Cover art – building a brand

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It wasn’t too long ago that I worked with my amazing cover artist, Loretta Matson, on the cover of my newest release, Blogger Girl. I told Loretta that I wanted the cover to give off a fun “chick lit” vibe. The main character of the novel, Kimberly Long, is a loyal defender of chick lit – the easy breezy writing style, the humorous tone, the happily ever after etc. – and I wanted the cover to reflect that. It seems that many American chick lit writers are moving away from illustrated covers but I personally love them. I am my own target audience and am more likely to click on an illustrated cover on Amazon than a photograph because illustrations, to me, scream “chick lit” and chick lit is my favorite genre. But I had more on my mind when creating the cover of Blogger Girl than just the illustration. I wanted the cover to fit into my brand.

When my debut novel, Just Friends with Benefits, was being published and I worked with the designer on the cover art, I didn’t give any thought to future books I would write and how I would want their covers to look. I was a newbie in the business and gave no thought to my “brand” because I didn’t have one yet. I also did not give my brand much thought when working on the cover for my second novel, A State of Jane. But I absolutely loved the cover of A State of Jane and knew that I wanted the cover of Blogger Girl to give off the same fun vibe.

Responsibility for the cover design of Blogger Girl was shared by Loretta as the designer, me as the author and Beth Bacon as my book manager and there was a lot of back and forth between the three of us before it was completed. Once we were finished, we immediately got started on the new cover of Just Friends with Benefits as I had just assigned the rights to Booktrope. With building my brand as one of our biggest goals, we wanted all three books to share certain elements that would distinguish them as books by “Meredith Schorr” while making it clear that they were stand-alone novels and not part of a series.  This is what we came up with:

The title of all three books is in the same font.

One letter in each title is dotted with a “heart” design.

My name is placed in the same spot on each book and also in the same font.

The back covers all include two endorsements, one before and one after the blurb.

The first sentence of the blurb is written in the same font as the title and in a larger size than the remaining text.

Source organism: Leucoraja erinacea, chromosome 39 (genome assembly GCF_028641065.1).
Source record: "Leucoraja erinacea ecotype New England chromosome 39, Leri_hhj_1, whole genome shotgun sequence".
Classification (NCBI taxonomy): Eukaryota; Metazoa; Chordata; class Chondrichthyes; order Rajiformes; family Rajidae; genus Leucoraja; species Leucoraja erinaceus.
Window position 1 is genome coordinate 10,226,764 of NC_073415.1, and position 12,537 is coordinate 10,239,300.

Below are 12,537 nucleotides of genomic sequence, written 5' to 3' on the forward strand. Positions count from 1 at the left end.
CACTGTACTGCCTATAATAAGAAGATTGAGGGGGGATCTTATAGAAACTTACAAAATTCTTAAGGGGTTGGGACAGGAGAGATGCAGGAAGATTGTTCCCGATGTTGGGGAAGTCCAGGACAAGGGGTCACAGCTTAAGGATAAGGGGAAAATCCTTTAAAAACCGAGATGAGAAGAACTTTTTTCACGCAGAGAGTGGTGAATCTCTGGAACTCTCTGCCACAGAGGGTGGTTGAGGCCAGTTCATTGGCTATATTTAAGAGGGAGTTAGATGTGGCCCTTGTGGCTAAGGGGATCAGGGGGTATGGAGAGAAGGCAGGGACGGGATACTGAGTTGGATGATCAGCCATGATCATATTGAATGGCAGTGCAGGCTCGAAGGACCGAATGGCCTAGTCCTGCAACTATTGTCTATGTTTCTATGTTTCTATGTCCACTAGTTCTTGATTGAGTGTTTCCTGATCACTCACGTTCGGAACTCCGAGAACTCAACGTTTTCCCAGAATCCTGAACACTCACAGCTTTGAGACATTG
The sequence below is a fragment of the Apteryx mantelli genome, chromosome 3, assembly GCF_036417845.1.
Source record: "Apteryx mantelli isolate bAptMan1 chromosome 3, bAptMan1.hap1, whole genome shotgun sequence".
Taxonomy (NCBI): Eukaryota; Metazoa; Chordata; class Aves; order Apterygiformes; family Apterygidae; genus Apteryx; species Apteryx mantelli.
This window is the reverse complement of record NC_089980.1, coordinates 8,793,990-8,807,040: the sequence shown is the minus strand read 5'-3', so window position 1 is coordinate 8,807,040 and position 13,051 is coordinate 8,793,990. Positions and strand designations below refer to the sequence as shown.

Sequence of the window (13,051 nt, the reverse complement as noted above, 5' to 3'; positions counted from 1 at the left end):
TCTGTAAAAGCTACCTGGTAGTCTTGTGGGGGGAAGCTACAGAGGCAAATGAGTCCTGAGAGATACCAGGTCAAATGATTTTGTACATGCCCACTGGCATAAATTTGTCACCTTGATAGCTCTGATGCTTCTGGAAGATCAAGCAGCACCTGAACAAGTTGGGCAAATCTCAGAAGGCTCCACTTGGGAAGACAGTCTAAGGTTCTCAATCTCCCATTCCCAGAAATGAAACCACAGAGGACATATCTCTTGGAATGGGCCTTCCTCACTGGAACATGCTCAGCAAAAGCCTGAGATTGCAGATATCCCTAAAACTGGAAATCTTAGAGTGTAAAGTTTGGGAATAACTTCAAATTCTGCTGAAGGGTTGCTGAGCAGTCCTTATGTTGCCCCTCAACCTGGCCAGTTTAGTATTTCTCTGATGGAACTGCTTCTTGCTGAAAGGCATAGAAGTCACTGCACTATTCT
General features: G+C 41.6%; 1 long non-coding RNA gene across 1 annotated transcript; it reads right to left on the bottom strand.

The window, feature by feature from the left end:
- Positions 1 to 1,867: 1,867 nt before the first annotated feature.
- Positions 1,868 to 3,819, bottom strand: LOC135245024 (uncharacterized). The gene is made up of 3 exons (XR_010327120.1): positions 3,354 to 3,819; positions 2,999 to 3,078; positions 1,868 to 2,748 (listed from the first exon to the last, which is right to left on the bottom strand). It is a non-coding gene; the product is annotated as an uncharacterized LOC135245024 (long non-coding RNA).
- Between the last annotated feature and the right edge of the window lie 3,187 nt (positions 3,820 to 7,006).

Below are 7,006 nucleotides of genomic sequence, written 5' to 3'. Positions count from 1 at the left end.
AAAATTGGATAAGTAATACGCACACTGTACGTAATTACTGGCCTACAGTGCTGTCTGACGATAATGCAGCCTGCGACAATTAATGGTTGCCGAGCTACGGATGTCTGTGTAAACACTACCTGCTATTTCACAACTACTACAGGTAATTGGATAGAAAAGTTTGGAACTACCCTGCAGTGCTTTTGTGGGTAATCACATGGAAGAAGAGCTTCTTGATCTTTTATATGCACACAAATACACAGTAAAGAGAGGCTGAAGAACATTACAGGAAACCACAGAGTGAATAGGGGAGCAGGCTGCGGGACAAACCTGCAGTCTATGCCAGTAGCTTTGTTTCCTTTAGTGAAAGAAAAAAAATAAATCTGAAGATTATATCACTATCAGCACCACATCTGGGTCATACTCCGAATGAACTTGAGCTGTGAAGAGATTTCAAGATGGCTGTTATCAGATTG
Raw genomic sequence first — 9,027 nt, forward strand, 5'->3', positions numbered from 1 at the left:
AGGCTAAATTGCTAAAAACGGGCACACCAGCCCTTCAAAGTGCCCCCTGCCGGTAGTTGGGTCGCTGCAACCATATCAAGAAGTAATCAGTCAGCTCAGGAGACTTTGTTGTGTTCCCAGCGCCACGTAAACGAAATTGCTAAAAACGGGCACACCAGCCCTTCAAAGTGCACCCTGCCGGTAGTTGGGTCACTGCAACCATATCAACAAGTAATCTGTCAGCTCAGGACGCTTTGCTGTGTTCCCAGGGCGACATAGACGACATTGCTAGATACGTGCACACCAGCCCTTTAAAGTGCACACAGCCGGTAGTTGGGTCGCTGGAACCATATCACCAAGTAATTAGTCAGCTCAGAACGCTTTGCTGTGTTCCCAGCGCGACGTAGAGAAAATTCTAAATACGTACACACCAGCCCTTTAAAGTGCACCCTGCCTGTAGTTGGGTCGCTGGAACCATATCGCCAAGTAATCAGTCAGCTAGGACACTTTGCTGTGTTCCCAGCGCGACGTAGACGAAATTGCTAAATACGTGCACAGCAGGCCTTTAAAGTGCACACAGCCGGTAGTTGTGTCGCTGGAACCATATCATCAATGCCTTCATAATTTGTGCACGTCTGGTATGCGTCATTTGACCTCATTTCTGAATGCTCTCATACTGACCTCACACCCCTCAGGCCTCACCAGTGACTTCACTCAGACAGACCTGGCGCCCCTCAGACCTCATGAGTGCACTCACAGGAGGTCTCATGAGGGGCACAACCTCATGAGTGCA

My photograph appears to the left of my bio on the bottom of the back cover.

Finally, on the spine of both Blogger Girl and Just Friends with Benefits is a smaller image of one of the designs featured on the front cover. On Blogger Girl, it is the image of Kim; on Just Friends with Benefits, it is the image of a candy heart. Although we did not do this with A State of Jane, it is a feature I definitely want to include in my future books.

For any authors reading this blog, do you focus on your “brand” when designing your covers? If so, in what ways? If not, is it something you would ever consider in the future?

Blogger Girl - Full Cover

Blogger Girl – Full Cover

Just Friends with Benefits - Full Cover

Just Friends with Benefits – Full Cover

A State of Jane - full cover

A State of Jane – full cover

Introducing – Heartbreak Cake by Cindy Arora!

I’m very excited to help introduce a new writer in the chick lit world – Cindy Arora. Her debut novel, Heartbreak Cake, is scheduled for release by Simon and Fig sometime this summer. The cover looks sweet enough to eat – LOVE it!

 

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Heartbreak Cake

By

Cindy Arora

Business is sweet for pastry chef Indira Aguilar. Her indie bakery, Cake Pan, is fast becoming the talk of the wedding circuit for its unique take on cakes and homespun creations for the modern bride, garnering national recognition and drawing in celebrity clients. But while her professional life is blossoming, her personal life is crumbling.

Indira may have a talent for blending buttercream into bliss, but when it comes to relationships, she’s got a lot to learn. Considering that the love of her life, Josh Oliver is not only married, but also runs the award-winning pastry department of her fiercest competition, Crystal Cove Resort, Indira puts much more at stake than just her heart when she ends her affair with him.

Rumors begin to fly as the small seaside community of Long Beach learns of her secret relationship, and Indira must defend not only her actions, but her wedding business and her reputation while trying to maneuver the choppy heartbreak waters of starting over, finding new love, and facing her past. With the support of friends, family, a fondness for butter, and a determined spirit, Indira may just bake her way back to happiness and possibly into the heart of Crystal Cove’s dishy new chef, Noah. But one thing is certain. Where there’s heartbreak, there must be cake.

For information about Cindy Arora, check out her website: http://www.cindyarora.com